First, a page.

I took a deep breath and grabbed the pen.

I met Mary yesterday and she is a bit hurt about what happened. She actually told me she doesn't want to see you right now. You really need to apologise and try to compensate her in some way.

2. How perfect / flawless you want your narrator to sound like.

Typically, a 1st person narrator sounds as flawless as an omniscient narrator. If the narrator says they bought a blue office chair, then they bought a blue office chair. If they are describing a past event, then that past event happened as described. Period.

Personally, I prefer my 1st person narrators to be a little less perfect.

When I got home with the chair, my wife praised my good taste. I knew she'd like it. She loves blue.

"It's so comfortable," she said, trying it out. "And I love the green tone."

"What are you talking about? The chair's blue."

"No, it isn't. Ok, it's green-blue, but it's definitely more green than blue."

Or maybe...

I remember perfectly well the first time I entered the house. The evening light was coming in and the dark red curtains seemed to be on fire. There was someone laying the dinner table... Jack's mum, I think. Or his aunt, maybe. The moment my eyes fell on the painting behind the table, though, that was all I could focus on. Jack's uncle told me about it - he was so knowledgeable!

Once more facing the painting, I strive to recall the details... The bay was an Irish one the artist had visited as a youth. I think it was near Dublin or... I can't recall. But the village, the village had been based off a very famous Greek port town. Santorini? Probably. I remember it made me think of saints so it probably is Santorini.

I think it works particularly well for the narrator to be apparently flawless when descriving events as they're happening, but to introduce some degree of uncertainty when memories are involved, especially if the memories are either old or emotionally straining, and again especially if the narrator is trying (and sometimes failing) to recall exact words or expressions from a dialogue, even if it happened a short while ago.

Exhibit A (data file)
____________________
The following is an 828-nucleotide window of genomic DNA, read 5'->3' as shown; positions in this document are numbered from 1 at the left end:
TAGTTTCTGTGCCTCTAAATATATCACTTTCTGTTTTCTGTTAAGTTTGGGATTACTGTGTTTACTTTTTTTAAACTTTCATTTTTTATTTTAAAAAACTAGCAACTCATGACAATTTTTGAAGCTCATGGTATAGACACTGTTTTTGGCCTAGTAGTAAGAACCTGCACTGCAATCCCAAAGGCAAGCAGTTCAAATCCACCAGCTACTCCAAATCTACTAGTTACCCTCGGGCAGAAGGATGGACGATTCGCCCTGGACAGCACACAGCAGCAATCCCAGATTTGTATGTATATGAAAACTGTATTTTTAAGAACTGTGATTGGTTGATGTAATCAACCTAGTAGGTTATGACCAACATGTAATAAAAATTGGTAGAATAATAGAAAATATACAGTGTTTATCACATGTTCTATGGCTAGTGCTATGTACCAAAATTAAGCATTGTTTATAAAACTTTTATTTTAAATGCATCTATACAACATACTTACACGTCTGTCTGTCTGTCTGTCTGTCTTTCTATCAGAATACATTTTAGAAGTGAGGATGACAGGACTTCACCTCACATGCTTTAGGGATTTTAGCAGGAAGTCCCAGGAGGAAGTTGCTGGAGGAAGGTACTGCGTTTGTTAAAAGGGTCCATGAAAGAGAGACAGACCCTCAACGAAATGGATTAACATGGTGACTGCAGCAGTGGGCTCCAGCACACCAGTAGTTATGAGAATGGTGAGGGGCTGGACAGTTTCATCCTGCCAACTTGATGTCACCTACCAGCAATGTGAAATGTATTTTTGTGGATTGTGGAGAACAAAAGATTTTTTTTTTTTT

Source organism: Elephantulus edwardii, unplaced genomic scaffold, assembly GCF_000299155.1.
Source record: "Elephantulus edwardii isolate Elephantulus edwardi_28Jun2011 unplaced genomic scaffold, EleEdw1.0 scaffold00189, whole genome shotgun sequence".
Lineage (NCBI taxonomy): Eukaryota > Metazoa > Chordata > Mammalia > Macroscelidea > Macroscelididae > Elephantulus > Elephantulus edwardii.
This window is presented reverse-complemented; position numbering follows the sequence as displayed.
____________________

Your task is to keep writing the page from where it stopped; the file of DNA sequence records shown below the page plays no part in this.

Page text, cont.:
I flopped onto the bed and went over the discussion even though I'd decided to put it behind my back for the time being. I couldn't help myself! Why did Martin have to insist I was betraying him? Because I enjoyed going to the cinema with Petey? He was just a friend! Why couldn't he see it? I was not... what was the word he'd used? Psychological... No. Emotional! Emotional cheating. What did that even mean?

3. Interspeding dialogue and narration.

If your concern is mostly about having long moments of dialogue without narration, which would make it look more like a playwright of sorts, then I suggest that references to actions and feelings are strewn about.

"And what did you tell her?"

"That it was an accident, obviously!"

"Well, it was!"

"Yes, I know. It's why I said that!"

"And what did she say?"

"She was not convinced, but she was mad. She'll be more sensible when she calms down."

Could become:

"And what did you tell her?" Mary asked, popping her knuckles nervously.

"That it was an accident, obviously!"

"Well, it was!"

She turned her back on me and I shook my head. She really should have paid attention, but that was Mary! She did as she felt like and forget the consequences.

"Yes, I know," I grumbled, wondering if she'd understand I wouldn't have said it if I thought otherwise. "It's why I said that."

"And what did she say?"

Probably hadn't. She was so self-centered!

"She was not convinced, but she was mad. She'll be more sensible when she calms down."

Or not. Everyone has their limits.